As much as I hate to admit it, I am a nervous flier.
Even though turbulence is “ordinarily seen as a convenience issue, not a safety issue,” it always makes my stomach flip while my hands grip the armrest until my circulation is nearly cut off.
On airplanes, pilots can find smoother air by increasing or decreasing altitude. But what if turbulence occurs in other parts of your life, as in business? Can leaders steer the proverbial ship to avoid it? McKinsey & Company, one of the nation’s leading management consulting firms, provides some suggestions.
The last several years in the business community have been fraught with challenges brought on by the Covid-19 pandemic. More recently, inflation, rising interest rates and a bottle-necked supply chain have given rise to additional issues. One might argue that leading a successful business has never been harder. But there are several priorities to keep in mind to help manage through these, and other, secular trends.
First, according to McKinsey, have resilience. Resilience can be defined as “the ability of a system or organization to respond to or recover readily from a crisis, disruptive process, etc.” Forbes says that, “Resilience is built by attitudes, values and behaviors that can be adopted and cultivated over time.” Not only will resilience help one manage a business under less-than-ideal conditions, but it is also a great example to set for employees, who play a key part in a company’s success.
Second, have courage. That may sound a bit “touchy-feely,” but it is exactly what may be needed to effectively manage through difficult times. The knee-jerk reaction is to pull back and wait things out, but what if adapting to the situation, instead, and powering forward is really the best course of action?
In our organization for example, we must apply and impart courage to the practice of investor relations and strategic public relations in a down market and when economic conditions are tenuous. We strongly believe that hiding when things are tough is the wrong decision. As our (courageous) CEO Roger Pondel said during an interview with SNN, “… communicating with current and prospective investors during bear markets may at first seem counterintuitive … but investors are eager to invest in solid companies at perceived bargain prices.” Shining a light on why your company deserves to be looked at can give you an advantage against those that are hiding their heads in the sand.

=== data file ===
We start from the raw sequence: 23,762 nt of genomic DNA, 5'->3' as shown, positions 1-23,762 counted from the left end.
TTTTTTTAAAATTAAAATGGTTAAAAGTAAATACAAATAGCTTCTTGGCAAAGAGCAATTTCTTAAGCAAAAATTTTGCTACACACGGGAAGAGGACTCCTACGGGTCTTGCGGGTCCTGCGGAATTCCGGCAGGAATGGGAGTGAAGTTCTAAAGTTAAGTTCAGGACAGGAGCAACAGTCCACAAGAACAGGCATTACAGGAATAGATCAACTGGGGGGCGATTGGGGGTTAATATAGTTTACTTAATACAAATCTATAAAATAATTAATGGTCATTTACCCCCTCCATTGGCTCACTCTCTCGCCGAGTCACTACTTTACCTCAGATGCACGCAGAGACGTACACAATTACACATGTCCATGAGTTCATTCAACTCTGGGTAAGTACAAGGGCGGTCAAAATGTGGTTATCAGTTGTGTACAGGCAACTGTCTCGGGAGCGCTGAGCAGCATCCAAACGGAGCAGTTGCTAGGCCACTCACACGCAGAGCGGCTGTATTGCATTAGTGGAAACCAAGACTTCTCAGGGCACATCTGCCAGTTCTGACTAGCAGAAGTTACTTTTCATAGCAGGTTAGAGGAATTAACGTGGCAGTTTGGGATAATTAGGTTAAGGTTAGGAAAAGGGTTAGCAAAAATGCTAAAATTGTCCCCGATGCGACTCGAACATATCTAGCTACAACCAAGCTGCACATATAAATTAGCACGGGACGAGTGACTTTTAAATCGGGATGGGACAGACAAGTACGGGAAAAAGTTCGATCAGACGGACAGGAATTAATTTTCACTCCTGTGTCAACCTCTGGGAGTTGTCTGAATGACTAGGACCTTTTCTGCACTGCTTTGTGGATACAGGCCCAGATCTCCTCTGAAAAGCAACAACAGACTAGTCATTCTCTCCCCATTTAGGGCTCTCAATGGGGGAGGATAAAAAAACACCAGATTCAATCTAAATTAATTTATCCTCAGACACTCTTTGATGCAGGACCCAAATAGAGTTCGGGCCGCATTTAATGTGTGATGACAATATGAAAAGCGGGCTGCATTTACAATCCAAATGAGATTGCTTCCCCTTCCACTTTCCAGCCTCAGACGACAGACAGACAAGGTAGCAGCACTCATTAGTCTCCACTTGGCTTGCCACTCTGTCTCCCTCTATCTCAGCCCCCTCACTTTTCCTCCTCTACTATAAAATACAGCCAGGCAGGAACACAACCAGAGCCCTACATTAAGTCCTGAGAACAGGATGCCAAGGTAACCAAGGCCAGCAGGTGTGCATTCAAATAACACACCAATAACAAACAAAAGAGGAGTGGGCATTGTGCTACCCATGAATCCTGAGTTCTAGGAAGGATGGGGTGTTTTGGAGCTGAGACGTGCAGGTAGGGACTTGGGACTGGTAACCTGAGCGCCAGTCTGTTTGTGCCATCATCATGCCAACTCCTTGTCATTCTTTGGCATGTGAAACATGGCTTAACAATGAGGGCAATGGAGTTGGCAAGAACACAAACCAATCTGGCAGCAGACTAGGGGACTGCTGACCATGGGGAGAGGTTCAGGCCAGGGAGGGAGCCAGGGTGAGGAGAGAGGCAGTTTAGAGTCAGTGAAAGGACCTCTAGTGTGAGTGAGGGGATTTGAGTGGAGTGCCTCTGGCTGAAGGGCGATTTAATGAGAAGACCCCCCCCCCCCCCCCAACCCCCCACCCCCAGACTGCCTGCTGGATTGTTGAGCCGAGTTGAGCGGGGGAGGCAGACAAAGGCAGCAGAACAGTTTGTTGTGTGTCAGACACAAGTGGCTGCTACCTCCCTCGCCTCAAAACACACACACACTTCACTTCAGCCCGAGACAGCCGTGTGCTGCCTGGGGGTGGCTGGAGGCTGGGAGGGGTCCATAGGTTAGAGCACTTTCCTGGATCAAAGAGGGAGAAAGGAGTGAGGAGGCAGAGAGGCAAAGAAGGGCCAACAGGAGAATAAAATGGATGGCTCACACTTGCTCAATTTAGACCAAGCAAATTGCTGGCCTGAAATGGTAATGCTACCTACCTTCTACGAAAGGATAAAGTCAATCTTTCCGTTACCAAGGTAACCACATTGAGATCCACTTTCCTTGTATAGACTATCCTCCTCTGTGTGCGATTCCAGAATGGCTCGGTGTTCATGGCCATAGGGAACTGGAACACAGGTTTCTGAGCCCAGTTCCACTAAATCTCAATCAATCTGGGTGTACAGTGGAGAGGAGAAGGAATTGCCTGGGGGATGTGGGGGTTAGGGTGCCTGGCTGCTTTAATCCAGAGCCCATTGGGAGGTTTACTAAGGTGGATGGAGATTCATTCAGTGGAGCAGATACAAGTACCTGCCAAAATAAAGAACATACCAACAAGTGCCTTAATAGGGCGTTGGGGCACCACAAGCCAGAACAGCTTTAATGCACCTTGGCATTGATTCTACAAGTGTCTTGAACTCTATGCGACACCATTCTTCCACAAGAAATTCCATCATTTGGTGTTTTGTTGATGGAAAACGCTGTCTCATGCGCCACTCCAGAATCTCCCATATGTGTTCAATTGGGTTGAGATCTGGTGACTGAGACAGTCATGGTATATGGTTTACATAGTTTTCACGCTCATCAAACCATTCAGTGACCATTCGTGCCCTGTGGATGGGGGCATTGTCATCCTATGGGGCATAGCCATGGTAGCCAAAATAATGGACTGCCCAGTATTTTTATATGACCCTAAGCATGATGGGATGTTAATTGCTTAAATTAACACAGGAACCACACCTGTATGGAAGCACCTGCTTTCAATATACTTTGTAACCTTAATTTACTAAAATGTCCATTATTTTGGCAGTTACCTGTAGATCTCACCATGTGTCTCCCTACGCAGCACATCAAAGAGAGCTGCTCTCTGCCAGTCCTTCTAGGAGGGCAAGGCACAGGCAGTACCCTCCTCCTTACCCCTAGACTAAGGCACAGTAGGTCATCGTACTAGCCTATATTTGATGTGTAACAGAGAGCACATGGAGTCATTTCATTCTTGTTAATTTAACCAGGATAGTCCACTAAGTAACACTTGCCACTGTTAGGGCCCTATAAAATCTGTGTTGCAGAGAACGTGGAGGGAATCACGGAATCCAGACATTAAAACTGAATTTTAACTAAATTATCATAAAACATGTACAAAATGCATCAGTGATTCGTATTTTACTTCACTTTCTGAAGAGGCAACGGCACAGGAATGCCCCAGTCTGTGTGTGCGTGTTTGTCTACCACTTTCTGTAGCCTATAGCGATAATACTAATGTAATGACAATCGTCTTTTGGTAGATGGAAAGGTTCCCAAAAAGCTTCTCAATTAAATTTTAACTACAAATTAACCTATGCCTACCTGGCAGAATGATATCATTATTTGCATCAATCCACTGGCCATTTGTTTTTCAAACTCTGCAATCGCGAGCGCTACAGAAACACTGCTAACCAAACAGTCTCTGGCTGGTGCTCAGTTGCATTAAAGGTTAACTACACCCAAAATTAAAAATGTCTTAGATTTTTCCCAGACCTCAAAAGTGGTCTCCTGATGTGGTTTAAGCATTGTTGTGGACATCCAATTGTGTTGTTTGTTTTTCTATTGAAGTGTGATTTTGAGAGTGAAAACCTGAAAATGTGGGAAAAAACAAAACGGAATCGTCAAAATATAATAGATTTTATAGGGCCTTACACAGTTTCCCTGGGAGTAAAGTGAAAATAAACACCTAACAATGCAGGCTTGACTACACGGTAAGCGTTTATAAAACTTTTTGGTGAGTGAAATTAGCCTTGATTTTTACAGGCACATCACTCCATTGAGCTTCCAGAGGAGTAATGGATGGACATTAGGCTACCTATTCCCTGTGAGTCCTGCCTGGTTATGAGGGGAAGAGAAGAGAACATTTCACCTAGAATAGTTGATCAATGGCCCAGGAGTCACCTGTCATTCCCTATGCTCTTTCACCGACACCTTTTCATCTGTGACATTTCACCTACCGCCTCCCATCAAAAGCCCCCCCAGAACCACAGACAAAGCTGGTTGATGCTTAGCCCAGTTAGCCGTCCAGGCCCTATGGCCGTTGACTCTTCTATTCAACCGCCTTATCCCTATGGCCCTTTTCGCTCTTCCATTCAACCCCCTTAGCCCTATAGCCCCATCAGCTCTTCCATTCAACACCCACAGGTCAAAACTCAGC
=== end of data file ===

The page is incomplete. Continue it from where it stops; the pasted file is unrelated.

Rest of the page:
And finally, have trust. Easier said than done, but if a plan is being implemented (like a transatlantic flight plan), it’s important to realize that a team of professionals weighed the challenges and put together a strategy designed to achieve whatever goal set. Like arriving to London from New York safely.
Trusting employees also is good practice. For example, Covid necessitated remote working, and many companies went virtual on a permanent basis. Even as the pandemic began to abate, employees embraced this new way of life, expressing a desire to work from home.
According to McKinsey, “flexibility is the new amenity employees want—especially those in diverse groups—and will embrace if you offer it.” Businesses that support the idea that people are their greatest asset, generally achieve better outcomes than those that don’t. A Harvard Business Review study noted “… companies that successfully transformed themselves shared a common focus on initiatives that prioritized employees.”
As we all work to optimize our businesses or life itself, it’s a good idea to take a step back and think of solutions through the lens of how we can deliver a great outcome. Airplane pilots do just that every day.
Laurie Berman, email@example.com